The ABC News journalist who helped rescue Vietnamese employees of the network and their family members, more than 100 people, as Saigon fell in 1975 has died at the age of 87. Kevin Delany passed away Jan. 15 in Bethesda from complications of Alzheimer's disease, his family said.
His exploits in Vietnam on behalf of the employees of the ABC News bureau and their families were remembered as “heroic” by ABC News vice president Bob Murphy.
"He was always a gentleman and what he did to save our Saigon staff was heroic and amazing," Murphy said. "It set a standard for professional responsibility and human care that we have tried to follow ever since."
But Delany's wife, Joan Kennan, said that her late husband never sought the spotlight himself.
"He was a very modest person. He didn't brag really about things that he had done, that were part of what he considered the job of being a journalist," Kennan said. "He felt strongly that if there was a story, you just went and got it. It was not the job of the journalist to have the glory reflected on him."
Delany served as an ABC News bureau chief in Asia in the early and mid-1970s and was in Saigon in late April 1975 when the North Vietnamese were bearing down on the city.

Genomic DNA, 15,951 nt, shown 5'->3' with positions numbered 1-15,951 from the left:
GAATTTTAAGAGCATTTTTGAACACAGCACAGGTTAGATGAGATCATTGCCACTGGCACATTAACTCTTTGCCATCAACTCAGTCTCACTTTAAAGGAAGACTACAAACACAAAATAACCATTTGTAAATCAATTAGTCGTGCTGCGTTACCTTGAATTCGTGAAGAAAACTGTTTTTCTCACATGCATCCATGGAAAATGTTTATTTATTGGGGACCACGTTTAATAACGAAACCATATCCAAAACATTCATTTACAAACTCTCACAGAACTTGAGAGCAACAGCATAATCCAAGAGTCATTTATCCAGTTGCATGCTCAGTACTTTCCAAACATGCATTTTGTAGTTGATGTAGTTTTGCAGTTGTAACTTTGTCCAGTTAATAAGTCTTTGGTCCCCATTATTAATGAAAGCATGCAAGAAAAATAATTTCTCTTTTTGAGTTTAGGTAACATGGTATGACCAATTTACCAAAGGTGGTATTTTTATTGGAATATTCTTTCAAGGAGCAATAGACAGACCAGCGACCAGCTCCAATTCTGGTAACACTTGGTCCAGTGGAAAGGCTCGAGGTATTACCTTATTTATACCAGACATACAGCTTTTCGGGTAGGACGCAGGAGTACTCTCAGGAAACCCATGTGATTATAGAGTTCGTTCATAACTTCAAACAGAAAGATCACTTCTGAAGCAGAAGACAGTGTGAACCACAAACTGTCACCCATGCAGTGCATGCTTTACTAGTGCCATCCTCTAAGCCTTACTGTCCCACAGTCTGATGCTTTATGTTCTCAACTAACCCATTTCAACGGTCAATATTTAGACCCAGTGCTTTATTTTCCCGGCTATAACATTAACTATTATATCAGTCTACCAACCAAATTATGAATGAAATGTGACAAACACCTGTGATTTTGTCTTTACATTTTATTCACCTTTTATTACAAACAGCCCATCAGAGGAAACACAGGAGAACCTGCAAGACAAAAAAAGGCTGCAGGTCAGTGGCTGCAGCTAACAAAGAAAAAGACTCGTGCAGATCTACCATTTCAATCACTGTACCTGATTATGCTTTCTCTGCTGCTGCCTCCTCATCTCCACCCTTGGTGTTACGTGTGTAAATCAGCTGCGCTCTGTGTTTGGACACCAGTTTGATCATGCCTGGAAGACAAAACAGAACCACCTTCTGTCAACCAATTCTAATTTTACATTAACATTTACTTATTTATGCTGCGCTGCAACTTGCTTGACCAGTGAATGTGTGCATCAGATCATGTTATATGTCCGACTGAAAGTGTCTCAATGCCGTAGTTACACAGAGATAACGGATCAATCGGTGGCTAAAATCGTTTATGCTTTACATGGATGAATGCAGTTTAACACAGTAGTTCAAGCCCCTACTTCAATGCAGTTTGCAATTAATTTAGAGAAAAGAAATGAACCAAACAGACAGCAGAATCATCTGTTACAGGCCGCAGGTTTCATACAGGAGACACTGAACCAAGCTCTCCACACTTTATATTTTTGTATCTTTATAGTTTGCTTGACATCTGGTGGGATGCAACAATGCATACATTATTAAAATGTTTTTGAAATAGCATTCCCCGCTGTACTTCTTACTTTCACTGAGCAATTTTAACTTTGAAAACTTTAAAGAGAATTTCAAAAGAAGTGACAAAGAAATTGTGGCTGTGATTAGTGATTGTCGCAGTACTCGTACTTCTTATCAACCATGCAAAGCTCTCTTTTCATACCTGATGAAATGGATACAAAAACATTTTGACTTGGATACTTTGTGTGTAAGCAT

“No one could predict what would happen after a North Vietnamese takeover, but everyone assumed that anyone who had worked with Americans would be dealt with harshly,” Delany wrote in an alumni publication for Williams College in 2006. “The decision was made that ABC wished to assist all Vietnamese who had worked so earnestly and in many cases at great risk during the war years.”
“These were people who worked long and hard for us as cameramen, as sound men, as drivers, taking a substantial risk on a regular basis. We didn’t want them to be a target,” Delany said in an interview on ABC News in 2000.
Originally, 58 people were to be rescued, but Delany wrote in the Williams publication that the number grew “as families ‘discovered’ sons and daughters they had overlooked.” Delany arranged with the U.S. Embassy to get the people out in groups on different days via CIA-run aircraft -- a dicey operation the whole way.
“Crammed into two large vans, we arrived at the main gate only to have a nasty looking Vietnamese MP [military police] officer ignore our pleading and document waving and order us away from the gate,” Delany wrote of one attempt. “We drove around the base to a back gate only to be waved off again. Time was running out to get to the CIA terminal, and we went back to the main gate for one last try. I asked the heads of households to give me all of their Vietnamese piasters [currency] – soon to become worthless.”
Delany gave the money to an ABC cameraman who was able to slip it to the guard at the main gate. With a fistful of cash, the guard let them through.
“’Thank god for corruption,’ I thought, ‘The system still works,’” he wrote.
Overall Delany said there were a “few close calls” but everyone made it out. Delany didn’t leave until the day before the city fell.
“When our turn came, we ran out to the helicopter, jumped on and lifted off and Saigon began to get further and further in the distance,” he said in 2000. “I could see a number of the Vietnamese on board choking back tears and crying and getting their last look at their city.”